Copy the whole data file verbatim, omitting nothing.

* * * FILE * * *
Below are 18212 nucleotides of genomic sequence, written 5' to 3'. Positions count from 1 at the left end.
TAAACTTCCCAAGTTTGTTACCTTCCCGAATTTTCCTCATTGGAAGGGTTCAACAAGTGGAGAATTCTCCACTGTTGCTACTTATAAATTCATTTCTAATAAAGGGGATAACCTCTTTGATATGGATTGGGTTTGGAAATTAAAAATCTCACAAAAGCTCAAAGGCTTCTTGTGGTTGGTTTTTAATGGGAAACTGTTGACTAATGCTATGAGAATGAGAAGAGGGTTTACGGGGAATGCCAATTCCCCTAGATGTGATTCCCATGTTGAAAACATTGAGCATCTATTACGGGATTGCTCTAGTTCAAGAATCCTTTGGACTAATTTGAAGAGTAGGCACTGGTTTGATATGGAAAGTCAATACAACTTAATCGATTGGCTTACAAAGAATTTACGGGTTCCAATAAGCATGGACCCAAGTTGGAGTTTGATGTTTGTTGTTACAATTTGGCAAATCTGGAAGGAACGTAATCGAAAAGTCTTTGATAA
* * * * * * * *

Below are 18212 nucleotides of genomic sequence, written 5' to 3'. Positions count from 1 at the left end.
TAAACTTCCCAAGTTTGTTACCTTCCCGAATTTTCCTCATTGGAAGGGTTCAACAAGTGGAGAATTCTCCACTGTTGCTACTTATAAATTCATTTCTAATAAAGGGGATAACCTCTTTGATATGGATTGGGTTTGGAAATTAAAAATCTCACAAAAGCTCAAAGGCTTCTTGTGGTTGGTTTTTAATGGGAAACTGTTGACTAATGCTATGAGAATGAGAAGAGGGTTTACGGGGAATGCCAATTCCCCTAGATGTGATTCCCATGTTGAAAACATTGAGCATCTATTACGGGATTGCTCTAGTTCAAGAATCCTTTGGACTAATTTGAAGAGTAGGCACTGGTTTGATATGGAAAGTCAATACAACTTAATCGATTGGCTTACAAAGAATTTACGGGTTCCAATAAGCATGGACCCAAGTTGGAGTTTGATGTTTGTTGTTACAATTTGGCAAATCTGGAAGGAACGTAATCGAAAAGTCTTTGATAA